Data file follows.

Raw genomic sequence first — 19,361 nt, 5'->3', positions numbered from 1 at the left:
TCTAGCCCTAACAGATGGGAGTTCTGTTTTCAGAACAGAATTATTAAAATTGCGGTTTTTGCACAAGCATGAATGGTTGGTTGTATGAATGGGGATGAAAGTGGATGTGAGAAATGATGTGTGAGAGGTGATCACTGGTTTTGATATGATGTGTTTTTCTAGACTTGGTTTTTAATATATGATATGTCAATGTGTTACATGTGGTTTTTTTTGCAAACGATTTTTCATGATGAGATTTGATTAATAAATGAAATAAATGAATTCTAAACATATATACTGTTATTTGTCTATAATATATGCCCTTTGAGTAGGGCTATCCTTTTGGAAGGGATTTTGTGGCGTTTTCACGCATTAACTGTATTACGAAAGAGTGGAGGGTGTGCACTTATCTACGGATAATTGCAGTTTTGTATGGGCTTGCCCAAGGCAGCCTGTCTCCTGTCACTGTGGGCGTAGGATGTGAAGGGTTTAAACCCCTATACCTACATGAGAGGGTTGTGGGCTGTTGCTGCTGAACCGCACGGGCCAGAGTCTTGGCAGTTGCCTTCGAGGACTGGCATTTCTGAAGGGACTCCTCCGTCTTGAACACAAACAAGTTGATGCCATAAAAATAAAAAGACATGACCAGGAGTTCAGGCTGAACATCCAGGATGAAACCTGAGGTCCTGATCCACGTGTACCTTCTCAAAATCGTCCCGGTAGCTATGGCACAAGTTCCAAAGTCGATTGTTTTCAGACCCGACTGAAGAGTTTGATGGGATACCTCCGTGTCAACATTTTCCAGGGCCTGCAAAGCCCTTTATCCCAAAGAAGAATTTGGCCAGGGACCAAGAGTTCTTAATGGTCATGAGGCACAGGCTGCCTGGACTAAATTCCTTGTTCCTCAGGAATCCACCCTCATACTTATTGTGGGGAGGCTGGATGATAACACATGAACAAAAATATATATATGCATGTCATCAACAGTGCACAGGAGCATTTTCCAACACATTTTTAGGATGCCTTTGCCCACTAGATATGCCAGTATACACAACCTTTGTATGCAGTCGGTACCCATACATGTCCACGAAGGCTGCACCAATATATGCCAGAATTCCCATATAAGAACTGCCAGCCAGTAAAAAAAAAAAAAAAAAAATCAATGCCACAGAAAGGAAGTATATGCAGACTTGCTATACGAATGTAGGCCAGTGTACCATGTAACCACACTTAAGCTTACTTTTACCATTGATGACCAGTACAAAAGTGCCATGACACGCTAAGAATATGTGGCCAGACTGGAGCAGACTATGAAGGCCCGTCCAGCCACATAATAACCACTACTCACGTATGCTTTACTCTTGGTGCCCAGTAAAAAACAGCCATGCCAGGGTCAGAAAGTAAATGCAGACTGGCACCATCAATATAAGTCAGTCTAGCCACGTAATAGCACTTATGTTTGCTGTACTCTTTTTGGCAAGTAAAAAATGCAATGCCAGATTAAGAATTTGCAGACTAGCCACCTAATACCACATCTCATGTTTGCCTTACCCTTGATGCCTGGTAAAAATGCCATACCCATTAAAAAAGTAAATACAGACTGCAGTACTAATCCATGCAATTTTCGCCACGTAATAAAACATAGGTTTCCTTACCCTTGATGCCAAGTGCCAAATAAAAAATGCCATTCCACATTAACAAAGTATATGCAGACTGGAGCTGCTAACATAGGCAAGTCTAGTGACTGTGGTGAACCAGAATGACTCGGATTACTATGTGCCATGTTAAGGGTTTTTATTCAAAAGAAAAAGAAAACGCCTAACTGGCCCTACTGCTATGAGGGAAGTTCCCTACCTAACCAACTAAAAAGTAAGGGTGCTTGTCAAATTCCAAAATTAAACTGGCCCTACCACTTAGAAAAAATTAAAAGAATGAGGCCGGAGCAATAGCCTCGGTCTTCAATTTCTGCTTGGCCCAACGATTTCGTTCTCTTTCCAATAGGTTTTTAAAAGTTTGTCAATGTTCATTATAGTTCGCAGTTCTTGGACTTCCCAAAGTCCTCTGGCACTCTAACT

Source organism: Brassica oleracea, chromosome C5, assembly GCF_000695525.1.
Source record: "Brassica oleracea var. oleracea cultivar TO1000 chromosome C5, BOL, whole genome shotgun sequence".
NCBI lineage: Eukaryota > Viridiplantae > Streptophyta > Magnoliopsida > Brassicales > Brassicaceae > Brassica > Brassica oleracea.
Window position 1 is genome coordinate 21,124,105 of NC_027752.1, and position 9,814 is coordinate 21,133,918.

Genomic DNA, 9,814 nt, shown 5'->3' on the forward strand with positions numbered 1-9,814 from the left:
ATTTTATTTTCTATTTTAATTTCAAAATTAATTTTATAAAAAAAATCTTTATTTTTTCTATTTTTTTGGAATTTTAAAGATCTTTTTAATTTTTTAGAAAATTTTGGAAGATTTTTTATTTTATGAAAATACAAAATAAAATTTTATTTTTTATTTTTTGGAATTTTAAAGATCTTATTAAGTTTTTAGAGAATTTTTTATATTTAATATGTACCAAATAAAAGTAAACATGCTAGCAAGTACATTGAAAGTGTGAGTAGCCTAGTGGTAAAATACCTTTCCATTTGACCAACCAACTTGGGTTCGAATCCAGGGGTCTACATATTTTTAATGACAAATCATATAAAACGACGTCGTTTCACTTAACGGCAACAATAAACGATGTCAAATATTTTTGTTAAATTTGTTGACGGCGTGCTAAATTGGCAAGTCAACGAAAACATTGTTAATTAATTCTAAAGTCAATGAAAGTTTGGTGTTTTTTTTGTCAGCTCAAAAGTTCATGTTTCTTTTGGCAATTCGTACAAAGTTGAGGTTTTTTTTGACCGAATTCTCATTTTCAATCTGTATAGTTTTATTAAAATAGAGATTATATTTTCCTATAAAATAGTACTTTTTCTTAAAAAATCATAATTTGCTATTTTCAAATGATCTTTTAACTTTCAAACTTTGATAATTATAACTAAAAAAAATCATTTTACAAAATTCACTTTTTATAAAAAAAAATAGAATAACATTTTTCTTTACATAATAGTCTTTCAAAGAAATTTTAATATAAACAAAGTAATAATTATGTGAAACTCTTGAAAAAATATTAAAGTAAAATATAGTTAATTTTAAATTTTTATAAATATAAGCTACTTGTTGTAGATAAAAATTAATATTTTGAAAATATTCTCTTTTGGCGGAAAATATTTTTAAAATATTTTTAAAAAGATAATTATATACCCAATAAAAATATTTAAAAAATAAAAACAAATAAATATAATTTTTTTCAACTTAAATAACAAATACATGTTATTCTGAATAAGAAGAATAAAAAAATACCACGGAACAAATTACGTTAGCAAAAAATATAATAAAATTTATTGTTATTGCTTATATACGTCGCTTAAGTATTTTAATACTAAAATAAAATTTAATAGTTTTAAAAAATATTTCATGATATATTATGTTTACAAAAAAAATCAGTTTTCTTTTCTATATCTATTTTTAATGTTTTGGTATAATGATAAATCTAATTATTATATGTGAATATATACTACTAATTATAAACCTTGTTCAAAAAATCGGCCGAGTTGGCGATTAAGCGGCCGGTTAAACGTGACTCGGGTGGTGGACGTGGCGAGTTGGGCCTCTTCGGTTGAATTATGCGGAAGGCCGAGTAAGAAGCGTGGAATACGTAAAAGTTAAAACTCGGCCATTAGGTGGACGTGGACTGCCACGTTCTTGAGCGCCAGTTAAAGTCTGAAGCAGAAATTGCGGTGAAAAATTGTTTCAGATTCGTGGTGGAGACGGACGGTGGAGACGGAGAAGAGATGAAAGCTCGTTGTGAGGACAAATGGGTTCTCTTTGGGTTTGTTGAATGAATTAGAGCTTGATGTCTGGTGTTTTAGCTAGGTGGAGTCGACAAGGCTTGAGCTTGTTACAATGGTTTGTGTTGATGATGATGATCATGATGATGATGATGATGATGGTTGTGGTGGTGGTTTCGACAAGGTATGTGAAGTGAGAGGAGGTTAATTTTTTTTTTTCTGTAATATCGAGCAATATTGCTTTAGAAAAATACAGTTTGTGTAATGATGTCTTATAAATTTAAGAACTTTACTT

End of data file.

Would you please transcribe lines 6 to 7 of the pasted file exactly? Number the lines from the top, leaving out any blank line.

Window position 1 is genome coordinate 21,124,105 of NC_027752.1, and position 9,814 is coordinate 21,133,918.

Genomic DNA, 9,814 nt, shown 5'->3' on the forward strand with positions numbered 1-9,814 from the left: